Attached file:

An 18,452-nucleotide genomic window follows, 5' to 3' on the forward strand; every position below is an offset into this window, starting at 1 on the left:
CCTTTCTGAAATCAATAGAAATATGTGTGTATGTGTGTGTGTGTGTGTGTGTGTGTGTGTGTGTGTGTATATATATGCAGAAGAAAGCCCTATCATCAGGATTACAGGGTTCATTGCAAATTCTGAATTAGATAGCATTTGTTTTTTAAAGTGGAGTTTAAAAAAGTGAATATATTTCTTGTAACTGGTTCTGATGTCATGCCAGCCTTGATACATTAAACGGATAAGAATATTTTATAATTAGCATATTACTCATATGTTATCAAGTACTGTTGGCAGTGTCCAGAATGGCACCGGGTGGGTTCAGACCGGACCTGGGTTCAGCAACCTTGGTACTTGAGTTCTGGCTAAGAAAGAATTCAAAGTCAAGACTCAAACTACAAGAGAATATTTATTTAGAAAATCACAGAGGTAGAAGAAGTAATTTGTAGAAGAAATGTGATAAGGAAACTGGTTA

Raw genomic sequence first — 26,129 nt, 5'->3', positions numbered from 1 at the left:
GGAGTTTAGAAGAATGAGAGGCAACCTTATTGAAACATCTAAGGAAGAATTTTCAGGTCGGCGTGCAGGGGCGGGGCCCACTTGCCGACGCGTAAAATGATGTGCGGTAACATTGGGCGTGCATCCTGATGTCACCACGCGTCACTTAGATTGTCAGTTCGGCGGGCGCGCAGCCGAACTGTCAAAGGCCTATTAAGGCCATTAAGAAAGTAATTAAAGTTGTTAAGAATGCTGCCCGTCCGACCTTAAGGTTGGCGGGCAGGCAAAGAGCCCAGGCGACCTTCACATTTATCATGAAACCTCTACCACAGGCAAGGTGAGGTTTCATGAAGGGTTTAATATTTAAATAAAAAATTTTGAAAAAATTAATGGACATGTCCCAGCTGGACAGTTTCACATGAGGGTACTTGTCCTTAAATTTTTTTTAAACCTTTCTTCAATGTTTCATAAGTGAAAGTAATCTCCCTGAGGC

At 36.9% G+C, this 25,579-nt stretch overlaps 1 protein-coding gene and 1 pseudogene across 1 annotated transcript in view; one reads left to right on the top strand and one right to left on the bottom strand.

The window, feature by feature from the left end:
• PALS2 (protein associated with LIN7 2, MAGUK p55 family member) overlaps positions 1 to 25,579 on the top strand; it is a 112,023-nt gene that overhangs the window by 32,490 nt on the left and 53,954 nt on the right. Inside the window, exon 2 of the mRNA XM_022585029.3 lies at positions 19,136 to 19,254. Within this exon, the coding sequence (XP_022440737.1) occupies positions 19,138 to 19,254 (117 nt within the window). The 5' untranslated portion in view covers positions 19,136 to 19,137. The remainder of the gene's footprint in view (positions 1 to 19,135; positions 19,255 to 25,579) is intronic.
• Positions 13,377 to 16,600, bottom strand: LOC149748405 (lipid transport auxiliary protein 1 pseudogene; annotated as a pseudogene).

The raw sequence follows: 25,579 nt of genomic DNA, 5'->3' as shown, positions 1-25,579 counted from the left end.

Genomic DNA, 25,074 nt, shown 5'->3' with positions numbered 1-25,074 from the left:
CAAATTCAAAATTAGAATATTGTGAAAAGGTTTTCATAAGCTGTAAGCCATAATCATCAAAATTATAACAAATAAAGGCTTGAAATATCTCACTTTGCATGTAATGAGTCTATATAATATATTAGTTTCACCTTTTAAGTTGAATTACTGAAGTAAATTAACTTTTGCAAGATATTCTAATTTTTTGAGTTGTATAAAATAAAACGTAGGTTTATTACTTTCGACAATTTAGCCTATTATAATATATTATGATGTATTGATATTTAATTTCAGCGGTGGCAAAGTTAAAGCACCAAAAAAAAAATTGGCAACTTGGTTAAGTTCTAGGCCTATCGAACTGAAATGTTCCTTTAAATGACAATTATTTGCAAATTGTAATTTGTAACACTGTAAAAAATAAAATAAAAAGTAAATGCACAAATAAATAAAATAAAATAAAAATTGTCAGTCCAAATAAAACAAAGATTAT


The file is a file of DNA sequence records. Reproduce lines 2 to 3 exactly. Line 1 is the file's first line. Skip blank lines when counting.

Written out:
CCTTTCTGAAATCAATAGAAATATGTGTGTATGTGTGTGTGTGTGTGTGTGTGTGTGTGTGTGTGTGTATATATATGCAGAAGAAAGCCCTATCATCAGGATTACAGGGTTCATTGCAAATTCTGAATTAGATAGCATTTGTTTTTTAAAGTGGAGTTTAAAAAAGTGAATATATTTCTTGTAACTGGTTCTGATGTCATGCCAGCCTTGATACATTAAACGGATAAGAATATTTTATAATTAGCATATTACTCATATGTTATCAAGTACTGTTGGCAGTGTCCAGAATGGCACCGGGTGGGTTCAGACCGGACCTGGGTTCAGCAACCTTGGTACTTGAGTTCTGGCTAAGAAAGAATTCAAAGTCAAGACTCAAACTACAAGAGAATATTTATTTAGAAAATCACAGAGGTAGAAGAAGTAATTTGTAGAAGAAATGTGATAAGGAAACTGGTTA

Raw genomic sequence first — 26,129 nt, 5'->3', positions numbered from 1 at the left: